Reasons For Noncompliance

Patients with poor reading skills face particular difficulty accessing the health care system, understanding treatment regimens and consent forms, and following physician instructions.28-32 Printed materials are frequently given to patients without first assessing the patient's ability to read or to read English-language materials.33 Many materials require a higher level of literacy than that of the general popula-tion.31,34 Physicians should evaluate the written documents they distribute and revise them to meet the reading level of their patients. They should also consider alternatives, such as photoessays, audiotapes, and videotapes for nonreaders or the visually impaired. Many patient materials are available in multiple languages.

Introduction to Bioinformatics

Bioinformatics is a relatively novel scientific discipline that combines several areas of research 7 . As it is also a rapidly developing field, there is currently not even general agreement on the definition of the word bioinformatics, which nonetheless has gained huge popularity as a buzzword intimately connected with the assembly and analysis of the human genome 8,9 . The definition of bioinformatics depends on the context in which the word is used. As a consequence, the English language has recently been enriched with a number of new terms (e.g., structural genomics, toxicogenomics, oncogenomics, metabolomics, proteomics, pharmacogenomics, chemogenomics see Table 1). However, a unifying feature in bioinformatics is the collection and analysis of large assemblies of biological datasets, most often depending heavily on powerful computers and development of software tools. Despite tremendous progression in the collection and annotation of sequence information at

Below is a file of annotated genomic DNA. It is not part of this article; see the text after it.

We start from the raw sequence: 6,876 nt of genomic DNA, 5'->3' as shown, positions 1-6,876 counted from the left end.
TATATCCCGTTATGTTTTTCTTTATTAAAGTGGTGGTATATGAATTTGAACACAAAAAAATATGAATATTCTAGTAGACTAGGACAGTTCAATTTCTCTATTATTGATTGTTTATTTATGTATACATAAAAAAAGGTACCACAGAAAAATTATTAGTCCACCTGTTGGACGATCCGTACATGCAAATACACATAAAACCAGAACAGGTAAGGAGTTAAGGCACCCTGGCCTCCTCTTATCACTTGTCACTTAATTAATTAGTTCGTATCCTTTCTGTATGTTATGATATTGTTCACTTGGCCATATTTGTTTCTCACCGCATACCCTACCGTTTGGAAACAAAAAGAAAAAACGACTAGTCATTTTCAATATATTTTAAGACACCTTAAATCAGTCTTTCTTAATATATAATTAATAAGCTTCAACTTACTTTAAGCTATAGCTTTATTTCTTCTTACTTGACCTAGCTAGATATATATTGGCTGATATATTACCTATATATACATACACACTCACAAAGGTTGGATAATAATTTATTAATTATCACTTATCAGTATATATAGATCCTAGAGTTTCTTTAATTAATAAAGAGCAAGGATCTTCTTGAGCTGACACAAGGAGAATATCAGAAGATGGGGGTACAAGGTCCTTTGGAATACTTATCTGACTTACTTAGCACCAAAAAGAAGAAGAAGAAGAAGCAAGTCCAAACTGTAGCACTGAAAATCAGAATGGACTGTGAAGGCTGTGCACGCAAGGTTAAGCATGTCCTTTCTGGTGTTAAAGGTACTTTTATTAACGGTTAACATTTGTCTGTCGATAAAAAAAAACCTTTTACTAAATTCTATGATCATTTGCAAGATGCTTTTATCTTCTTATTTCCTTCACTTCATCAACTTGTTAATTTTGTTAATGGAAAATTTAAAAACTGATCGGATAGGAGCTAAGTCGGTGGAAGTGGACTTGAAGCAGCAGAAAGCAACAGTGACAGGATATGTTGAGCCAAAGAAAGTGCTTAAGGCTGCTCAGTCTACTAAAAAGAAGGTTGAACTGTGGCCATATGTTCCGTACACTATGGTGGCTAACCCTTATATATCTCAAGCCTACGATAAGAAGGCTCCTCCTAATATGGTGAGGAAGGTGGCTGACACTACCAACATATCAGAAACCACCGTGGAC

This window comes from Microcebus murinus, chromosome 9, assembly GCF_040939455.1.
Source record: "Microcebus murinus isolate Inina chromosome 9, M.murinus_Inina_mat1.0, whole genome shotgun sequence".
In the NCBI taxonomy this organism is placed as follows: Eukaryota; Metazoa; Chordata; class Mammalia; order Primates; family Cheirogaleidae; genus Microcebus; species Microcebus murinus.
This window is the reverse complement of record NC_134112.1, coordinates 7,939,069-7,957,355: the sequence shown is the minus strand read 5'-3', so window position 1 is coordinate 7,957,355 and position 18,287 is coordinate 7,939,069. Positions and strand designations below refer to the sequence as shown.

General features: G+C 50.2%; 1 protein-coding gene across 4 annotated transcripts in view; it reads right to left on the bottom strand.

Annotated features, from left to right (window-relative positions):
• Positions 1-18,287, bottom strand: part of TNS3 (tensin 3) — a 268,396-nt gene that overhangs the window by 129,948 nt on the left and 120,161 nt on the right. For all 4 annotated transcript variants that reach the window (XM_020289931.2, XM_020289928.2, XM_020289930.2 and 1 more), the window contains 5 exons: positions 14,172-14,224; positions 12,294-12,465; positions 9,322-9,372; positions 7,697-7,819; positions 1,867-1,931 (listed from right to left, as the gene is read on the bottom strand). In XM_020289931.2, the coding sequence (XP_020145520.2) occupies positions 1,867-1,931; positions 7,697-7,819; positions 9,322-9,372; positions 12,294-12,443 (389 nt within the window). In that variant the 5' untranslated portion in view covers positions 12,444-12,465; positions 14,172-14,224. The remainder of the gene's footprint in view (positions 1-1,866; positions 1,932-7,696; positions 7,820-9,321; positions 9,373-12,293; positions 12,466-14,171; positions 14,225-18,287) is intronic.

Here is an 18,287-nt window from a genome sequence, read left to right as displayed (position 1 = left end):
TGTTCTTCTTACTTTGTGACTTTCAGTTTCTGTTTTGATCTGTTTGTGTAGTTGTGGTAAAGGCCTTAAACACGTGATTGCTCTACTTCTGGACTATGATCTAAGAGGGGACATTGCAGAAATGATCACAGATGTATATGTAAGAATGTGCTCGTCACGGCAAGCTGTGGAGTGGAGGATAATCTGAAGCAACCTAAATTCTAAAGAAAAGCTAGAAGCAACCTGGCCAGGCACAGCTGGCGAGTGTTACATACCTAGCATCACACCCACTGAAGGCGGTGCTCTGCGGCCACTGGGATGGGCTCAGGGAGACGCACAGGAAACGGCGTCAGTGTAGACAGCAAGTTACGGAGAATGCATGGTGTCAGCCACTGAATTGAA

The Romantic Authorcreatorentrepreneur Paradigm In Intellectual Property